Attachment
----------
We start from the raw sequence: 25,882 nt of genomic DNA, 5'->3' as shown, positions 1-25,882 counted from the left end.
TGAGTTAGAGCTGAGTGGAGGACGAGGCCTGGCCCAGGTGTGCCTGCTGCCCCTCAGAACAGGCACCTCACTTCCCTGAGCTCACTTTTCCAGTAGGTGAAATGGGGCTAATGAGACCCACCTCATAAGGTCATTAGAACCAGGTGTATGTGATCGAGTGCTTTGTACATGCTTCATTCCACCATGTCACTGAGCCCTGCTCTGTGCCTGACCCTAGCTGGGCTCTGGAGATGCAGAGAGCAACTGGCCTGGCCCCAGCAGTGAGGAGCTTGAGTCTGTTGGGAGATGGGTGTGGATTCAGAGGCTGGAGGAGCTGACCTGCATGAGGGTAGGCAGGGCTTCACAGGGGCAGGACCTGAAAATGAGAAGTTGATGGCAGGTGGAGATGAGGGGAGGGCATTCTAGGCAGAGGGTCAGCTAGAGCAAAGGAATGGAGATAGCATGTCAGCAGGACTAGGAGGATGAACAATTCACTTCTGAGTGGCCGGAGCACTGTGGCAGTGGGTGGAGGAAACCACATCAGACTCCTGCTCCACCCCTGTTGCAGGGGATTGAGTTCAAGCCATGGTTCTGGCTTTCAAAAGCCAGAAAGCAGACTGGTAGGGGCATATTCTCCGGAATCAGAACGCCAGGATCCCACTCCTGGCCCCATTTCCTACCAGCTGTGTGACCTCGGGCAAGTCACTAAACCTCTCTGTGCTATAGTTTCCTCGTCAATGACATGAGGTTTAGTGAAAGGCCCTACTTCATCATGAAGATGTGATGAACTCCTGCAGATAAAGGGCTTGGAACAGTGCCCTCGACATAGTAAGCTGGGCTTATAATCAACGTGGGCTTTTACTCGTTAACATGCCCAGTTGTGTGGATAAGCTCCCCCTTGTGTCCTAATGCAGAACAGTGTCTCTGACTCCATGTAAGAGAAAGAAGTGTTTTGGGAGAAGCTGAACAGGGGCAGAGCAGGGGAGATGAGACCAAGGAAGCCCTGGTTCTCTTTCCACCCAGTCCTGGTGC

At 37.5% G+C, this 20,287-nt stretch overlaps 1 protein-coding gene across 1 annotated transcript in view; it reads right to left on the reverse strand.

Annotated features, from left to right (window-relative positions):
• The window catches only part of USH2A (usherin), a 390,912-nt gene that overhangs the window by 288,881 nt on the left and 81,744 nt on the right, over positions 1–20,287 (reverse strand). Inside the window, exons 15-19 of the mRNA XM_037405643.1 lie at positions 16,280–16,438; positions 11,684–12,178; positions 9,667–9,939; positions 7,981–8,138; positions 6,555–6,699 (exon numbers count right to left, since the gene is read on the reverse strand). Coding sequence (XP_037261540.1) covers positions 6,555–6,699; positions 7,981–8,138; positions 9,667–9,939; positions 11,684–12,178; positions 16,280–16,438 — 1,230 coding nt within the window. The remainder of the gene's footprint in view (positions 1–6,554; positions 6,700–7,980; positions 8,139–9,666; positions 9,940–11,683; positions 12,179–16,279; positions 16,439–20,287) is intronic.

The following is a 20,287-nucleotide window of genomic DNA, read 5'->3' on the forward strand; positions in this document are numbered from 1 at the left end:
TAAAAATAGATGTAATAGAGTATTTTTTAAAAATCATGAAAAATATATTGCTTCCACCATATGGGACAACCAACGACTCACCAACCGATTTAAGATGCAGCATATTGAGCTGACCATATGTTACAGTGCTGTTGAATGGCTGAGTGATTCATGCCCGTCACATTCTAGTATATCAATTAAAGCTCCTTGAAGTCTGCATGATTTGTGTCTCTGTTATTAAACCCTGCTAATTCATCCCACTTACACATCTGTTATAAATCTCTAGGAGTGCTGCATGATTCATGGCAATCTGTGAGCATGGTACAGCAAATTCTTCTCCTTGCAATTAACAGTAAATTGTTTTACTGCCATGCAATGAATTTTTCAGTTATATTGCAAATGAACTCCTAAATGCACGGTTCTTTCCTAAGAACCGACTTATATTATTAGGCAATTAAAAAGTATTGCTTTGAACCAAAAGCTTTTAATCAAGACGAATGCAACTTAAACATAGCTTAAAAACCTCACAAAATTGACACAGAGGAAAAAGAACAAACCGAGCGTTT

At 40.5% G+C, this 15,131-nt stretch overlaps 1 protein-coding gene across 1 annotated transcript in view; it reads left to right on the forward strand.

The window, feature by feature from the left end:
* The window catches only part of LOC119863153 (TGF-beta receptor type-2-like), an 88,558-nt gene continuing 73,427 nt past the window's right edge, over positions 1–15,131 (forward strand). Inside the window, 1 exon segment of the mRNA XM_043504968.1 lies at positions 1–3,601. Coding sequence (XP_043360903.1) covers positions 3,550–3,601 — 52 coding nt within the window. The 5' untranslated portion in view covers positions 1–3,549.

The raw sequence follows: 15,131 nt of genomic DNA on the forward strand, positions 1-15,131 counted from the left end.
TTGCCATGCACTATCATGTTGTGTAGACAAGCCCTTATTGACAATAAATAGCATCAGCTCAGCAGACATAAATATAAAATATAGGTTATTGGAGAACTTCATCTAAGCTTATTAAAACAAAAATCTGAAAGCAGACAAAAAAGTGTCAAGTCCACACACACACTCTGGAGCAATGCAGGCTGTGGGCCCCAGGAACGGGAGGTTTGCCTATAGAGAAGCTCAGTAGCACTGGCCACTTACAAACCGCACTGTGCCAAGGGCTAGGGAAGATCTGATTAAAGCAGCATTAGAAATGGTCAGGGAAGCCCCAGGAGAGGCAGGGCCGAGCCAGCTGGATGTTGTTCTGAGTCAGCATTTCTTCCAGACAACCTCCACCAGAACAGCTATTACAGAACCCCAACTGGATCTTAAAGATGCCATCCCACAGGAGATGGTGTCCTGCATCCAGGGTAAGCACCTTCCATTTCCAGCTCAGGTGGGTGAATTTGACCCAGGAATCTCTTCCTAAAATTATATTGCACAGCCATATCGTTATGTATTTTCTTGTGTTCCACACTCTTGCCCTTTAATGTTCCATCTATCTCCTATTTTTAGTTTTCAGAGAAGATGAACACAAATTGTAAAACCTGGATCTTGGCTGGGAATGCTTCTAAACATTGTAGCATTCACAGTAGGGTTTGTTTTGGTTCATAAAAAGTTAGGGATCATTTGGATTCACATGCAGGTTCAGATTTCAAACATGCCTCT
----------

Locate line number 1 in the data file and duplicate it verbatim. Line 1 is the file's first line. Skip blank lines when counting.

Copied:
We start from the raw sequence: 25,882 nt of genomic DNA, 5'->3' as shown, positions 1-25,882 counted from the left end.